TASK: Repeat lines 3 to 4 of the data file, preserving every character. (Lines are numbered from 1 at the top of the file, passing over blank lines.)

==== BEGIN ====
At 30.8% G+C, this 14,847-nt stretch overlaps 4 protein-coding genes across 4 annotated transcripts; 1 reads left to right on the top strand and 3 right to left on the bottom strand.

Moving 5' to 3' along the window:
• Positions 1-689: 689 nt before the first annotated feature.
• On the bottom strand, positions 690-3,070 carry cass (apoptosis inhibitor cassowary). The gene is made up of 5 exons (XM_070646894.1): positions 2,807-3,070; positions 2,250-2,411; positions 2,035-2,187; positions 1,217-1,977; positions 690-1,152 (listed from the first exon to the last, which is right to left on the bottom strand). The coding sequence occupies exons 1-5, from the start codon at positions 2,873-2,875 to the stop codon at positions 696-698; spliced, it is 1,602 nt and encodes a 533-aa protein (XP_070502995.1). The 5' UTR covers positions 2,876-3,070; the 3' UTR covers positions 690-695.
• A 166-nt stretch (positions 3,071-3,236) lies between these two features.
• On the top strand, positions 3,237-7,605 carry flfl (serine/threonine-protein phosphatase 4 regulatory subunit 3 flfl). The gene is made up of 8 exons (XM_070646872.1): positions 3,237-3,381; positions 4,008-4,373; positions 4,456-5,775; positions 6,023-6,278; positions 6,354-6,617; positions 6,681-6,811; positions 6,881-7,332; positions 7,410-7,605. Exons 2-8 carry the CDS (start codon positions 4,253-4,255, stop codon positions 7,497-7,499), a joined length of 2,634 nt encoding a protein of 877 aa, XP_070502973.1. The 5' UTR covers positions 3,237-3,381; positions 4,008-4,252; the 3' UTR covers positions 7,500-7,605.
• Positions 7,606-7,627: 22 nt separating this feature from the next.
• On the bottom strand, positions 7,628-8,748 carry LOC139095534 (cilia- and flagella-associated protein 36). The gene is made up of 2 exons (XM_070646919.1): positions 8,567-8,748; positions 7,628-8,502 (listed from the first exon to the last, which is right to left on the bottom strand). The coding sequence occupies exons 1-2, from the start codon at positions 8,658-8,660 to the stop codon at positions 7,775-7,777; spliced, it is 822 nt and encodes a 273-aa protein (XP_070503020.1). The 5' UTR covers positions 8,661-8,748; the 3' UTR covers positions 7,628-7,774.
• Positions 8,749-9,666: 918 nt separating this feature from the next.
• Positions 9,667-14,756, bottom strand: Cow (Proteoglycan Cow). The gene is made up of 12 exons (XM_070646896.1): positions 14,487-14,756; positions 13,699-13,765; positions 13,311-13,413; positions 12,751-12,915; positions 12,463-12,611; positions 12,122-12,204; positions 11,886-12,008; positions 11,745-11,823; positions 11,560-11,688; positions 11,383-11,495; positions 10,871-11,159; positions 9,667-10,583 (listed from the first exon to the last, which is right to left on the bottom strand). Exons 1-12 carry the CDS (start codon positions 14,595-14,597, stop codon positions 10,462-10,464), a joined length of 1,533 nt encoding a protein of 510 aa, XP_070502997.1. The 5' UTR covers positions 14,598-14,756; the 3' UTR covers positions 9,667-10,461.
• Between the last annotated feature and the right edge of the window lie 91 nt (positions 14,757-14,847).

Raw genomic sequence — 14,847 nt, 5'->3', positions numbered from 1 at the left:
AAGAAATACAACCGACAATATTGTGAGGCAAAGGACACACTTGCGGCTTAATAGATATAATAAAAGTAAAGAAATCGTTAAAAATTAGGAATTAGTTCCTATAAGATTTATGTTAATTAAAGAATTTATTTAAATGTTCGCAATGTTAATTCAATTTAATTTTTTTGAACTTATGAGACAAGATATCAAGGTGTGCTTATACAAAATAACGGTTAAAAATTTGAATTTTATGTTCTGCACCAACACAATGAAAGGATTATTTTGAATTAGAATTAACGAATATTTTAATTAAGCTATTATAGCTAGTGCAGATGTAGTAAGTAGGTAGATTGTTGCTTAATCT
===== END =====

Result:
• Positions 1-689: 689 nt before the first annotated feature.
• On the bottom strand, positions 690-3,070 carry cass (apoptosis inhibitor cassowary). The gene is made up of 5 exons (XM_070646894.1): positions 2,807-3,070; positions 2,250-2,411; positions 2,035-2,187; positions 1,217-1,977; positions 690-1,152 (listed from the first exon to the last, which is right to left on the bottom strand). The coding sequence occupies exons 1-5, from the start codon at positions 2,873-2,875 to the stop codon at positions 696-698; spliced, it is 1,602 nt and encodes a 533-aa protein (XP_070502995.1). The 5' UTR covers positions 2,876-3,070; the 3' UTR covers positions 690-695.